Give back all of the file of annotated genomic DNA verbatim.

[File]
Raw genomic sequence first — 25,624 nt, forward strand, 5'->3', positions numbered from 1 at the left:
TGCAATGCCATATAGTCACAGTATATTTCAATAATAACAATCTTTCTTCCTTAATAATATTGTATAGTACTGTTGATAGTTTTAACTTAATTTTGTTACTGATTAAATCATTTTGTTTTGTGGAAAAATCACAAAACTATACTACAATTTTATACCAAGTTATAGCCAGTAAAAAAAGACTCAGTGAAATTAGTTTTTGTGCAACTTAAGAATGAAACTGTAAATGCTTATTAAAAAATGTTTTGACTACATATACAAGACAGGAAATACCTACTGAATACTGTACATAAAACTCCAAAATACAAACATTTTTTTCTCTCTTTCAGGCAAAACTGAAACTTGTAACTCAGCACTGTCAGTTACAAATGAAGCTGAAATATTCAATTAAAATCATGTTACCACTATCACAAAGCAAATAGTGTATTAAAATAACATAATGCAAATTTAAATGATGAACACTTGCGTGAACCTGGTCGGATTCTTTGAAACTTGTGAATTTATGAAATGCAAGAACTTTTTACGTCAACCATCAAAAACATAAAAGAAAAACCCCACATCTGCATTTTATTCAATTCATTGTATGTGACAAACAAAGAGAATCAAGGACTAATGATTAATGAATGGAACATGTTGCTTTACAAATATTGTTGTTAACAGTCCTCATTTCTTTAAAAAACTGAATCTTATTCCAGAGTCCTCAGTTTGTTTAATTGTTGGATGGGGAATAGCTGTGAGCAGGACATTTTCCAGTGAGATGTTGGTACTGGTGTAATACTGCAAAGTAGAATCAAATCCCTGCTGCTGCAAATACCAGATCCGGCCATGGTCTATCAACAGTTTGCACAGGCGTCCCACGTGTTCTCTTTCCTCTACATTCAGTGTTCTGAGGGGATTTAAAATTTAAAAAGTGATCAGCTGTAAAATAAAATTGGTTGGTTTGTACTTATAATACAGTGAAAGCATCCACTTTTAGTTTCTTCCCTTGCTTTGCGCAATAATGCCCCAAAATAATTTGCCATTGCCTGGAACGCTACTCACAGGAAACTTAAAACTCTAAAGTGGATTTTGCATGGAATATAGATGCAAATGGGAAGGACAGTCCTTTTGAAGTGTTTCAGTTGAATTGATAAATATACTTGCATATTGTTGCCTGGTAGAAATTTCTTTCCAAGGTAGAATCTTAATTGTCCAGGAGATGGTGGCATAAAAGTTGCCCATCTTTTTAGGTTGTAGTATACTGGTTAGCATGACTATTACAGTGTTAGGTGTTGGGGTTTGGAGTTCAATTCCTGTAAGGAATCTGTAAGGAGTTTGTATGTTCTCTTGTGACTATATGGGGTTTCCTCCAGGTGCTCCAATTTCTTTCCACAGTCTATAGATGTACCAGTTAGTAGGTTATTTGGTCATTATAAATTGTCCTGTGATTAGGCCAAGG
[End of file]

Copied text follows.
Raw genomic sequence first — 25,624 nt, forward strand, 5'->3', positions numbered from 1 at the left:
TGCAATGCCATATAGTCACAGTATATTTCAATAATAACAATCTTTCTTCCTTAATAATATTGTATAGTACTGTTGATAGTTTTAACTTAATTTTGTTACTGATTAAATCATTTTGTTTTGTGGAAAAATCACAAAACTATACTACAATTTTATACCAAGTTATAGCCAGTAAAAAAAGACTCAGTGAAATTAGTTTTTGTGCAACTTAAGAATGAAACTGTAAATGCTTATTAAAAAATGTTTTGACTACATATACAAGACAGGAAATACCTACTGAATACTGTACATAAAACTCCAAAATACAAACATTTTTTTCTCTCTTTCAGGCAAAACTGAAACTTGTAACTCAGCACTGTCAGTTACAAATGAAGCTGAAATATTCAATTAAAATCATGTTACCACTATCACAAAGCAAATAGTGTATTAAAATAACATAATGCAAATTTAAATGATGAACACTTGCGTGAACCTGGTCGGATTCTTTGAAACTTGTGAATTTATGAAATGCAAGAACTTTTTACGTCAACCATCAAAAACATAAAAGAAAAACCCCACATCTGCATTTTATTCAATTCATTGTATGTGACAAACAAAGAGAATCAAGGACTAATGATTAATGAATGGAACATGTTGCTTTACAAATATTGTTGTTAACAGTCCTCATTTCTTTAAAAAACTGAATCTTATTCCAGAGTCCTCAGTTTGTTTAATTGTTGGATGGGGAATAGCTGTGAGCAGGACATTTTCCAGTGAGATGTTGGTACTGGTGTAATACTGCAAAGTAGAATCAAATCCCTGCTGCTGCAAATACCAGATCCGGCCATGGTCTATCAACAGTTTGCACAGGCGTCCCACGTGTTCTCTTTCCTCTACATTCAGTGTTCTGAGGGGATTTAAAATTTAAAAAGTGATCAGCTGTAAAATAAAATTGGTTGGTTTGTACTTATAATACAGTGAAAGCATCCACTTTTAGTTTCTTCCCTTGCTTTGCGCAATAATGCCCCAAAATAATTTGCCATTGCCTGGAACGCTACTCACAGGAAACTTAAAACTCTAAAGTGGATTTTGCATGGAATATAGATGCAAATGGGAAGGACAGTCCTTTTGAAGTGTTTCAGTTGAATTGATAAATATACTTGCATATTGTTGCCTGGTAGAAATTTCTTTCCAAGGTAGAATCTTAATTGTCCAGGAGATGGTGGCATAAAAGTTGCCCATCTTTTTAGGTTGTAGTATACTGGTTAGCATGACTATTACAGTGTTAGGTGTTGGGGTTTGGAGTTCAATTCCTGTAAGGAATCTGTAAGGAGTTTGTATGTTCTCTTGTGACTATATGGGGTTTCCTCCAGGTGCTCCAATTTCTTTCCACAGTCTATAGATGTACCAGTTAGTAGGTTATTTGGTCATTATAAATTGTCCTGTGATTAGGCCAAGG